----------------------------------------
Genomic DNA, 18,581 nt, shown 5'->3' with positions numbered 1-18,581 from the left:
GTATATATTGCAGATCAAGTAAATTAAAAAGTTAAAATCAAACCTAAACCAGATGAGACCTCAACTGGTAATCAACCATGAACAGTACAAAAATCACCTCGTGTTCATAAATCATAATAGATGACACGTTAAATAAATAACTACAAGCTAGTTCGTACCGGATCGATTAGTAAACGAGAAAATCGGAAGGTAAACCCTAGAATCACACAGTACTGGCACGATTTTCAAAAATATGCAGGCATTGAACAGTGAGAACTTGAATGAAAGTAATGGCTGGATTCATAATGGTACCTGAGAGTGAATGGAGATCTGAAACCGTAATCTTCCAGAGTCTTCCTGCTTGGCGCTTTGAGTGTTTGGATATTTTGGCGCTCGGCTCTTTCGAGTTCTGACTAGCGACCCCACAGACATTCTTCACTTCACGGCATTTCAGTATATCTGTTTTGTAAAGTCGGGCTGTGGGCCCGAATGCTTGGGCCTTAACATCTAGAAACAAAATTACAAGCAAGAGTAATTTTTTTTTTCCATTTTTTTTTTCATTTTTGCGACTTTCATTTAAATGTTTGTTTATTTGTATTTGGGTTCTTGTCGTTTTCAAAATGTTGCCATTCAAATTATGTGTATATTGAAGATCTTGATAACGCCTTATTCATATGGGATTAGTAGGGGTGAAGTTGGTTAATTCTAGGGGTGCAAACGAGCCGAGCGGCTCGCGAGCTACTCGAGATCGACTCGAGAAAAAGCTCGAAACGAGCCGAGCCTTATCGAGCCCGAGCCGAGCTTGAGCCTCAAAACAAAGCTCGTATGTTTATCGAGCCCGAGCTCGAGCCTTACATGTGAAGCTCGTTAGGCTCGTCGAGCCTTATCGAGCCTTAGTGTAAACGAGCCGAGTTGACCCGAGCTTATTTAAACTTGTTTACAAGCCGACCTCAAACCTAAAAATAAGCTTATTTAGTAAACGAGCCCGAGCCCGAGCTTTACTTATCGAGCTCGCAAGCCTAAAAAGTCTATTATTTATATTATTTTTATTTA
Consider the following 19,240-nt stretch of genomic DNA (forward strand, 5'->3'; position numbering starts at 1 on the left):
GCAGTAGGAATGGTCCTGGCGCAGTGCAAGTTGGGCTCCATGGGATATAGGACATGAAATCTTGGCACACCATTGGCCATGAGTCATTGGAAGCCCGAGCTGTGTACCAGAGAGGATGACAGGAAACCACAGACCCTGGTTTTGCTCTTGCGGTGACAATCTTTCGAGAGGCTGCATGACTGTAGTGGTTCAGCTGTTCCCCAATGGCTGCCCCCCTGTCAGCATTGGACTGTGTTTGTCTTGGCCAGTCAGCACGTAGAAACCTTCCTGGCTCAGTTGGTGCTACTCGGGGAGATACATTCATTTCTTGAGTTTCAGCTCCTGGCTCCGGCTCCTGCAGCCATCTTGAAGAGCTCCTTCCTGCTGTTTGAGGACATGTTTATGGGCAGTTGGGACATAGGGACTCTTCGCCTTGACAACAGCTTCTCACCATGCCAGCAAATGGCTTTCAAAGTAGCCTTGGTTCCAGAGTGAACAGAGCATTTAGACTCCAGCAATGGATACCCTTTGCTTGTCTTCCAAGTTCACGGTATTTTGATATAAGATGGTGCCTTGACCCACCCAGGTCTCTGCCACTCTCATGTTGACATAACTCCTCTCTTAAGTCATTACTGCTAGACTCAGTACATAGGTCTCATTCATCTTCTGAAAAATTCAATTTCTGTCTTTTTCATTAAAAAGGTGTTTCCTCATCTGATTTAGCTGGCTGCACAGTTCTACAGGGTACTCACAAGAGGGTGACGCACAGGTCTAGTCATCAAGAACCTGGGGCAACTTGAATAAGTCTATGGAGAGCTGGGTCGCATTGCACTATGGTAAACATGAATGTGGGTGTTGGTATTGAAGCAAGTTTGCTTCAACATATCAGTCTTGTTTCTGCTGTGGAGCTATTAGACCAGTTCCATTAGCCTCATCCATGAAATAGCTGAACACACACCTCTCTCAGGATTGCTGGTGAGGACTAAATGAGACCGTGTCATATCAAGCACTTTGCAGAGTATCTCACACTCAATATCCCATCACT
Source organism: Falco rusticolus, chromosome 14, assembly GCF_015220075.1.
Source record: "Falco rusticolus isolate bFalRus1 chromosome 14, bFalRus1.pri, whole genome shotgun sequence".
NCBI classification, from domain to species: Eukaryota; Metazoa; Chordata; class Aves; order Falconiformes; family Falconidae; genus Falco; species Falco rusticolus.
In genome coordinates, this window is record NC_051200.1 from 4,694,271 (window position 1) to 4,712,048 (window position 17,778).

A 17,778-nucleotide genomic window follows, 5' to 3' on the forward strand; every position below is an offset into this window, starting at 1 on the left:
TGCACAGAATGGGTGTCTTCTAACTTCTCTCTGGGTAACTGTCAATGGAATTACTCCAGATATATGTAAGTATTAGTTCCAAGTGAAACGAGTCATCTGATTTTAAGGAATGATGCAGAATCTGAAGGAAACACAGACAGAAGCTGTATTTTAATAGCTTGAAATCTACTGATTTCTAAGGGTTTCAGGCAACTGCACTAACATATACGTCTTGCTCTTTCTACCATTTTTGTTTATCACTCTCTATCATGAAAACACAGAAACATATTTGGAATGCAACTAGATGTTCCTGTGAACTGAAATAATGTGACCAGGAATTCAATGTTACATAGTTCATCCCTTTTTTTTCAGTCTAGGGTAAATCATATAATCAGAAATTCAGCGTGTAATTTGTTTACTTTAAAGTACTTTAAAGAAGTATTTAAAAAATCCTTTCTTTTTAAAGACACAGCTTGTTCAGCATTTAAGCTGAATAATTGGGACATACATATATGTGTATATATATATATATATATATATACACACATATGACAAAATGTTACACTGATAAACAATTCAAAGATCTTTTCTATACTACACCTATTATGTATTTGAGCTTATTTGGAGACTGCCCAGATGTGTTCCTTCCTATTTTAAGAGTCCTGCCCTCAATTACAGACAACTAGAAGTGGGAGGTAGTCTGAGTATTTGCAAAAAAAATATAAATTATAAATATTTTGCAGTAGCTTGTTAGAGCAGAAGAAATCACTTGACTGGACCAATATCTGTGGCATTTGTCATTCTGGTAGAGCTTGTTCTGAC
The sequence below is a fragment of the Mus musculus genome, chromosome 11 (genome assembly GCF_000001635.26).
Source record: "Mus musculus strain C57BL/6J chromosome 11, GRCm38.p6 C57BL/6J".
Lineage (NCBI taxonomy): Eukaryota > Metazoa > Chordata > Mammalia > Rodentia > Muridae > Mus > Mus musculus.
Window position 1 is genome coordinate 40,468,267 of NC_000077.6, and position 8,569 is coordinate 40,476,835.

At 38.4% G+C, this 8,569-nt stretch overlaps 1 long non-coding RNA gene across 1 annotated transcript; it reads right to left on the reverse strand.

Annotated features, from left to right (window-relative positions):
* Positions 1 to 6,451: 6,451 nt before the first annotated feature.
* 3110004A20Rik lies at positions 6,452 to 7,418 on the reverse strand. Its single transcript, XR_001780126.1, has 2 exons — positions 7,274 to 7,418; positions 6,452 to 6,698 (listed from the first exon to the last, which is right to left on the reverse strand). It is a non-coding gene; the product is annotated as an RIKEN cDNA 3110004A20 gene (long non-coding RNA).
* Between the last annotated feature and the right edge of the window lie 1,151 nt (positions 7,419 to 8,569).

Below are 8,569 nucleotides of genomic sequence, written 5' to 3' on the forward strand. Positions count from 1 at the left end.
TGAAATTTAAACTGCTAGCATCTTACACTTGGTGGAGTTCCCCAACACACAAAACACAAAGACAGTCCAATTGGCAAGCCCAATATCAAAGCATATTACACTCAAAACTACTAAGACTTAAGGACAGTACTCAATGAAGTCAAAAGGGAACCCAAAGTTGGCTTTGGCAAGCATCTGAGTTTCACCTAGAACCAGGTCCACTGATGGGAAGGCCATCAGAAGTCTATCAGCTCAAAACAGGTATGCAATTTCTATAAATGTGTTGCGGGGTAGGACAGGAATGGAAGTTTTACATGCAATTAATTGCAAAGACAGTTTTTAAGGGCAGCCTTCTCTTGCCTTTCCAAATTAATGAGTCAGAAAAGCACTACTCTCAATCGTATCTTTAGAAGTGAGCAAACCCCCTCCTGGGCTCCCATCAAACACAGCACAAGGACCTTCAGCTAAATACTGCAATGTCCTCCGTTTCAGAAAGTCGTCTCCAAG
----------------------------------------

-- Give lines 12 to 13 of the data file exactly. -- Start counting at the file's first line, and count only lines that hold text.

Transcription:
Source record: "Mus musculus strain C57BL/6J chromosome 11, GRCm38.p6 C57BL/6J".
Lineage (NCBI taxonomy): Eukaryota > Metazoa > Chordata > Mammalia > Rodentia > Muridae > Mus > Mus musculus.